New data highlights Smyths as a standout performer in terms of toy sales growth although Kantar says narrow margins means it’s all to play for in the fight for market share.
British shoppers spent an additional £19m on toys over the 12 weeks to 26th December 2021, according to new figures from Kantar, an increase of 1.0% on the previous year. Growth was driven by physical stores, up by 16%, while online toy sales declined by 11% as consumers made the most of festive shopping without restrictions. The figures are based on findings from Kantar’s Worldpanel Plus Panel: data fuelled by 105,000 shoppers receipts across physical and online retail in the UK.
Joanna Parman, strategic insights director at Kantar, commented: “The toy market really gathered momentum at the end of 2021. A lockdown-free few months meant shoppers grabbed the chance to hit the shops, and they spent £906m in physical stores, £124m more than in 2020. In-store shopping had a fantastic bounce back in the run up to Christmas in particular.”
As well as the encouraging data from physical stores, Joanna advised that online toy sales remain buoyant. “Digital isn’t going anywhere,” she added. “We saw this clearly in the week of Black Friday when toy sales surged by 124% compared with an average week in 2021. As usual, this was driven primarily by online shopping. Retailers who can get both channels right stand to make the most impact on shoppers.”
According to Kantar’s figures, Smyths Toys, Amazon and Argos top the table over the 12 weeks to 26th December 2021, with over a third of total toy sales between them. Second only to Amazon, Smyths found growth through a resurgence of footfall in its physical stores while maintaining a strong performance online. Smyths enjoyed the strongest growth of any retailer, earning 1.6 percentage points of market share and securing 11.3% of total value sales.
Joanna added: “The combination of a Black Friday online boom followed quickly by a return to in-store shopping meant Smyths Toys had a real advantage over many of its competitors. It reaped the rewards of having both a streamlined digital presence plus a popular store estate.”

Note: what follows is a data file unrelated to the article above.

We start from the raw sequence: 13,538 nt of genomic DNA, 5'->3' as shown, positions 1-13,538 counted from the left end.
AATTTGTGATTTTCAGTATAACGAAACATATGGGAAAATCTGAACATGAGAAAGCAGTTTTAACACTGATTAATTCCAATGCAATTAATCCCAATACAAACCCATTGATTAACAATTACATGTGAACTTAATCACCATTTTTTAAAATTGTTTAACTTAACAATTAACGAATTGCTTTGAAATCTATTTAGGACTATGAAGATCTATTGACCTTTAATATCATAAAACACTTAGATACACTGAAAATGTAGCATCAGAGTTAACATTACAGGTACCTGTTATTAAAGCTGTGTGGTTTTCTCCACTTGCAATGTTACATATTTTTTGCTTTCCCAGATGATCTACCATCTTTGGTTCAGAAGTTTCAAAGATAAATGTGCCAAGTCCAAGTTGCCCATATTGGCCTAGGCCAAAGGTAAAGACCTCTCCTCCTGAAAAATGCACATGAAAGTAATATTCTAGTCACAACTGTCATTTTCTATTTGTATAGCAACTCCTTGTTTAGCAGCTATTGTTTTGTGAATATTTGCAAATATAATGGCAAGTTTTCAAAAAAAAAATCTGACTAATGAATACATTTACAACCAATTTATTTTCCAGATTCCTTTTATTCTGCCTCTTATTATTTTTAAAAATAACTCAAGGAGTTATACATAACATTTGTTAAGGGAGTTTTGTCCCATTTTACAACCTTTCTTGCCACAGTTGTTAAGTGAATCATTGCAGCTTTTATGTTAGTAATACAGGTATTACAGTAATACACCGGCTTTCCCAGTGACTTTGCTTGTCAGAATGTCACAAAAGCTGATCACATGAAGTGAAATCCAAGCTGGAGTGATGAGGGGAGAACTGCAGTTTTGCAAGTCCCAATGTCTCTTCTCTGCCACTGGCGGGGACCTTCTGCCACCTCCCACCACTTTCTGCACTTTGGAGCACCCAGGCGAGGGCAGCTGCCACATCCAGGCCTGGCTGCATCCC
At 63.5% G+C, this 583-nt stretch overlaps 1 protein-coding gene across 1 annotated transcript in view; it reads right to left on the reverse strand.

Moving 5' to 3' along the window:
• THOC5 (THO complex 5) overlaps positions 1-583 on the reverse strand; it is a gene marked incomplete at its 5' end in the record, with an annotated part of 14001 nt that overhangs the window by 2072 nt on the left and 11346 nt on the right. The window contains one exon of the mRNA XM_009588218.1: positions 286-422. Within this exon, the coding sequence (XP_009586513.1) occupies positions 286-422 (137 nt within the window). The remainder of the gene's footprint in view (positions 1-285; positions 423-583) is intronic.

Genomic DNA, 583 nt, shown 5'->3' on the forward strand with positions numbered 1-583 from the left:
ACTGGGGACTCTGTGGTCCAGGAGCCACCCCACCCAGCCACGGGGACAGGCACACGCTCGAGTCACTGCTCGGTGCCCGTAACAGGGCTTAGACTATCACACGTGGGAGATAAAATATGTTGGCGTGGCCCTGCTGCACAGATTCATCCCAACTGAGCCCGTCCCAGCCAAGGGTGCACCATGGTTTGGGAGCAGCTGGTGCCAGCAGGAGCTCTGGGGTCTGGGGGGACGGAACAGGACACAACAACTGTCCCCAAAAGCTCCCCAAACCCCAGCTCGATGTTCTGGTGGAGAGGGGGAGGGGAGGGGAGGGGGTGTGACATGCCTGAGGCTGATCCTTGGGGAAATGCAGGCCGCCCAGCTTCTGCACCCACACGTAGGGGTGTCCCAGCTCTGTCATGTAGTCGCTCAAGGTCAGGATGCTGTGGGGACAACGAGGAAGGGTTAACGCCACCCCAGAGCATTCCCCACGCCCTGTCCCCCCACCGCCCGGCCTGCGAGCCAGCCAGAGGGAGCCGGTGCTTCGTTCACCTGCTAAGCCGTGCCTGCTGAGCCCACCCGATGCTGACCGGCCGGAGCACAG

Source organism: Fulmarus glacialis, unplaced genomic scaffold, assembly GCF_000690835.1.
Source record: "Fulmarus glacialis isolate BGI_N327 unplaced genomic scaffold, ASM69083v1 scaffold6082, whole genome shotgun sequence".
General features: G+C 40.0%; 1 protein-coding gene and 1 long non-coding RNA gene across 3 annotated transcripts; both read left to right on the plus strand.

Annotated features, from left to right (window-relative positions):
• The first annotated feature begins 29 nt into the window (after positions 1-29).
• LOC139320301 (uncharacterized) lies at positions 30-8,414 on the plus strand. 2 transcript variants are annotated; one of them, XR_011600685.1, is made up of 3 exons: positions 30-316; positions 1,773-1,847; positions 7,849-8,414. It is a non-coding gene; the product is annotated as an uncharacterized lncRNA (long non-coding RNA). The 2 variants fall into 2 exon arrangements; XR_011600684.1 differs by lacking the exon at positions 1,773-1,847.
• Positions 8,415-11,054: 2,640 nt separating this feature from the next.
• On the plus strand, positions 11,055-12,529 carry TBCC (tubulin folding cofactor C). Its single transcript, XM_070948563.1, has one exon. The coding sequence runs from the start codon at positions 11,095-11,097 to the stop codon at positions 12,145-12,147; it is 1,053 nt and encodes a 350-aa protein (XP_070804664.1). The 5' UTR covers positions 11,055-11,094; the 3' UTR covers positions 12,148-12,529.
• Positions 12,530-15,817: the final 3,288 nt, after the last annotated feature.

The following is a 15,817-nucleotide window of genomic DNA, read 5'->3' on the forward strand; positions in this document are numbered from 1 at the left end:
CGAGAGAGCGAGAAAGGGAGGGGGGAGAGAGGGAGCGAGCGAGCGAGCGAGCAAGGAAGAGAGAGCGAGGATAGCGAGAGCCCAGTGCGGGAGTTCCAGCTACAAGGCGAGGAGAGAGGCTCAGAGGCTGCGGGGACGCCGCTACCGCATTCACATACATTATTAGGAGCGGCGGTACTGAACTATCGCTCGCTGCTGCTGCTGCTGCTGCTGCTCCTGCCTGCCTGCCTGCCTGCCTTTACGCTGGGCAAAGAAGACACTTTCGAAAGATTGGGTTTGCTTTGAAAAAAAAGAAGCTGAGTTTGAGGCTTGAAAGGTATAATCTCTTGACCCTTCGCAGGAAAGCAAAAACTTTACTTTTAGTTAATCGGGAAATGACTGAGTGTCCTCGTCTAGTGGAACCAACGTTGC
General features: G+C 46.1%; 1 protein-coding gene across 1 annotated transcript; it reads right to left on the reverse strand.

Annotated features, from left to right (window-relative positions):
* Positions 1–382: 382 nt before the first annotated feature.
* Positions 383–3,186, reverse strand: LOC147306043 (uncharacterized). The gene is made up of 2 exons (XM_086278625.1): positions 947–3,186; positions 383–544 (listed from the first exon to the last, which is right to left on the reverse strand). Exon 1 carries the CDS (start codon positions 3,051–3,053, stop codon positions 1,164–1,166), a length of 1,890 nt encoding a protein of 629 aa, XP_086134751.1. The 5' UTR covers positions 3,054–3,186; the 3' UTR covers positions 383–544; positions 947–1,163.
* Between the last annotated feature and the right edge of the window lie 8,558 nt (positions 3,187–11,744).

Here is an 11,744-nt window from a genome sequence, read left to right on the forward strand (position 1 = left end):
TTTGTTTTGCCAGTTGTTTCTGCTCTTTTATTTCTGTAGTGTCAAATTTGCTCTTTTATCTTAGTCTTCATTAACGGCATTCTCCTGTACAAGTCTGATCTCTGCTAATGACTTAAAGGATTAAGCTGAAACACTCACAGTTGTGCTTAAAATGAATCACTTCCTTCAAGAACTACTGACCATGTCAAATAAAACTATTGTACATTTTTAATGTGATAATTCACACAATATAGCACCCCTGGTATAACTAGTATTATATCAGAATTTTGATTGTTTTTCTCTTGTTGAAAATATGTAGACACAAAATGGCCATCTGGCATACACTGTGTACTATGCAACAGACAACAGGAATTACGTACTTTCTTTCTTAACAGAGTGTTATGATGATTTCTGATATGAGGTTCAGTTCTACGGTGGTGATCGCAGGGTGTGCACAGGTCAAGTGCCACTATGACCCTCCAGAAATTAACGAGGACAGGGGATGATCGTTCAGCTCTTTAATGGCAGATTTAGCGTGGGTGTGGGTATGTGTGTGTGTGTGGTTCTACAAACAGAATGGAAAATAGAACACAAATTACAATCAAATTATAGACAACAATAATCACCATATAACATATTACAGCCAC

Tesco was also one of the season’s strongest performers, gaining an impressive 10m new toy shoppers in October. “Competition is fierce and a long tail of retailers, including the likes of The Entertainer, TK Maxx and B&M, all claimed similar slices of spend over the final few months of 2021,” continued Joanna. “Narrow margins between different stores means it’s all to play for in the fight for market share.”
While 47% of toy sales over the 12 weeks to 26th December were made online, there is still significant headroom for growth in physical stores and Kantar believes that retailers should prioritise driving footfall in 2022. “Our research shows the enduring appeal of physical shops and highlights just how important a compelling bricks-and-mortar offer remains for the toy sector,” said Joanna. “Despite strong performances from online channels and digital retailers, there’s a clear opportunity for toy stores that can get customers back into their high street shops. It’s likely that shoppers aren’t going to swing between purchasing online or instore, but will establish a more stable balance between the two.”